How Unproductive Is Congress? It’s Not Even Naming Post Offices

By / 4.13.2012

In just the latest sign of how gridlocked Washington has become, Congress is currently failing to pass even the most reliable of legislative standbys: naming post offices and federal buildings.

For each of the last several Congresses, naming post-offices has been a staple of Congress’s work. In the 109th Congress, for example, 98 of the 482 laws passed by Congress—or 1 in 5—were post-office naming bills.

But so far, the current Congress has managed to name just 17 post offices and federal buildings, plus one national refuge (the “Sam D. Hamilton Noxubee National Wildlife Refuge”).

Why the naming deficit?

While conventional wisdom holds “nothing gets done” in an election year, especially a presidential one, 2012 seems uniquely gridlocked. Lawmaking in general has slowed to a crawl—and newly named post offices are a casualty of this slowdown.

To date, Congress has passed just 106 new laws. This means that as a percentage of the overall number of bills in Congress, the share of naming bills—about 16 percent—is not that much lower than in past Congresses.

What is substantially lower is the volume of legislation being passed compared to past Congresses during a presidential election cycle. The 110th Congress, for example, passed 460 new laws in 2007-2008 (145 of which were bills to name post offices, courthouses, veterans’ hospitals and stretches of federal highway), while the 108th Congress passed 498 new laws in 2003-2004. The pace of post-office namings is like a canary in the legislative coalmine—an indicator of Congressional productivity.

To catch up with prior Congresses, the current Congress would need to pass at least 44 new laws a month through Christmas with no break for recess (including at least four new post office namings a week). Otherwise, Congress is headed toward its least productive session in the last quarter century.

To be fair, Congress has managed to pass some significant legislation in the past year, including the recently-enacted JOBS Act to ease the way for young companies to access capital. Congress also finally approved three major trade agreements with Korea, Colombia and Panama, all of which had been in the works for years.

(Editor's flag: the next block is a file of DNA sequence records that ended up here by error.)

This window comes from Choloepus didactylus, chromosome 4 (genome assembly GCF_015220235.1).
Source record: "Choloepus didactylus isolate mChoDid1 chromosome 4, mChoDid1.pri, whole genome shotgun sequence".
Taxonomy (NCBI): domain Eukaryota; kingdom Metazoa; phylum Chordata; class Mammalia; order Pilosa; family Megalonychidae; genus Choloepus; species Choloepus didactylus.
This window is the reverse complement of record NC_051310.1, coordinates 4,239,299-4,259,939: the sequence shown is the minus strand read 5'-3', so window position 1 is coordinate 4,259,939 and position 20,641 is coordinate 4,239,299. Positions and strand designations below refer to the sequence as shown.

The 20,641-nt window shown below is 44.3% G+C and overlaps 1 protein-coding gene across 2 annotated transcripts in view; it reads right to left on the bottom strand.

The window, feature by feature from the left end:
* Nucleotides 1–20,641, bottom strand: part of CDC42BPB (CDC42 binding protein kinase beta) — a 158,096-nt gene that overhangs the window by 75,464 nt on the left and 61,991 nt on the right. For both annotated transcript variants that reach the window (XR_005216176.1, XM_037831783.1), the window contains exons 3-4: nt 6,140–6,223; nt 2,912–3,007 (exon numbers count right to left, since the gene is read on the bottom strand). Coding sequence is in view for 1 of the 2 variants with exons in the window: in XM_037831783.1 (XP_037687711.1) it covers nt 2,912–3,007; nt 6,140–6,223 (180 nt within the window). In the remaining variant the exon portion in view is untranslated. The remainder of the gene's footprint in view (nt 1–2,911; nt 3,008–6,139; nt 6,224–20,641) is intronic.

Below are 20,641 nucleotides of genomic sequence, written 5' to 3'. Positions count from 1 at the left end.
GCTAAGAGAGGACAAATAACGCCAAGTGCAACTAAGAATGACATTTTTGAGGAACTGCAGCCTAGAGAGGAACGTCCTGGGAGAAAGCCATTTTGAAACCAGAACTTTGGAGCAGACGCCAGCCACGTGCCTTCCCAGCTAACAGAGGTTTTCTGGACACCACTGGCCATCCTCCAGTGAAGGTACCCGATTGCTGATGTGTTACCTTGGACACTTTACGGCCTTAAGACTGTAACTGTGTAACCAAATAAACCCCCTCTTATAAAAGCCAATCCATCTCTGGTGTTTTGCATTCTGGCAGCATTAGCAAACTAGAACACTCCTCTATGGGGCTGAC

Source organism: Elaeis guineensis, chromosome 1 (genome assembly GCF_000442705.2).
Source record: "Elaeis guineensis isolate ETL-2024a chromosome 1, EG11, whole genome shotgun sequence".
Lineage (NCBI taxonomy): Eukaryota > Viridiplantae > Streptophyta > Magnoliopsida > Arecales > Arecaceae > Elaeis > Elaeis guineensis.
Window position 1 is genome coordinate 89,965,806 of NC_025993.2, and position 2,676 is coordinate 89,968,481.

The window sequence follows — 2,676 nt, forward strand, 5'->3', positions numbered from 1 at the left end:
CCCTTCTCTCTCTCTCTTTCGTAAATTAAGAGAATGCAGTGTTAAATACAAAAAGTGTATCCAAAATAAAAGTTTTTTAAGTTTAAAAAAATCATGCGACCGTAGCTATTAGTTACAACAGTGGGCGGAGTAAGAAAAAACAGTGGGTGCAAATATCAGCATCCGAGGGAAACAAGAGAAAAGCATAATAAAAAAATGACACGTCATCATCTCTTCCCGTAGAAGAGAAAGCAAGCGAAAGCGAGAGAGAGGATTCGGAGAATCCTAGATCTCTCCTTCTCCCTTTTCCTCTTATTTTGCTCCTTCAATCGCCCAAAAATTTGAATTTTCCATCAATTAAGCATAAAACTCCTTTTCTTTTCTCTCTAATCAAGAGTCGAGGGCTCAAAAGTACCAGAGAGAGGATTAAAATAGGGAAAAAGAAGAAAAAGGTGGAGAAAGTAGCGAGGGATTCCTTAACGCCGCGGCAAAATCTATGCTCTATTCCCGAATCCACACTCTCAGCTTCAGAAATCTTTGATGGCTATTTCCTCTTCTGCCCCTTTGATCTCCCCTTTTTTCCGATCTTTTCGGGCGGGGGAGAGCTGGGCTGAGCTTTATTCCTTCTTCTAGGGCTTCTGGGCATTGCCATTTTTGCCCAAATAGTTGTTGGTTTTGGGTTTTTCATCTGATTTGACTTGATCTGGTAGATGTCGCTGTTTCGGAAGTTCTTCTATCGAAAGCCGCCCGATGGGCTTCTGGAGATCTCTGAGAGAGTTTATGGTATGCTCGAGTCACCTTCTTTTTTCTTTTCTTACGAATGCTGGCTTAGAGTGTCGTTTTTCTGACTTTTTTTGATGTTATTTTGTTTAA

Nevertheless, Congress is essentially at a standstill.  Fully a quarter of the laws passed this Congress have been either extensions of existing legislation or continuing appropriations bills to avoid a government shutdown.

Nor is it likely that Congress will pick up the pace of lawmaking. For one thing, Congress has punted on the big questions of budget, taxes and entitlements until after the election. Without knowing what the federal budget is going to be (or even whether there will be any federal money to spend), Congress can’t tackle such issues as the amount of money to spend on education, defense, scientific research or roads.

The other problem is the current hyper-polarization of Congress. With both sides looking to weaponize every possible step or misstep by the other side, even bipartisan legislation can’t get past the finish line for fear of giving some small political advantage to the other side.

Attention is already focusing on the expected marathon post-election lame-duck session, when Congress will allegedly solve all of the legislative problems that have been building for the past two years.

While it’s impossible to predict how successful that session will be, here’s hoping that there’s at least enough cooperation to name a few more post offices.

Photo Credit: Natalie Maynor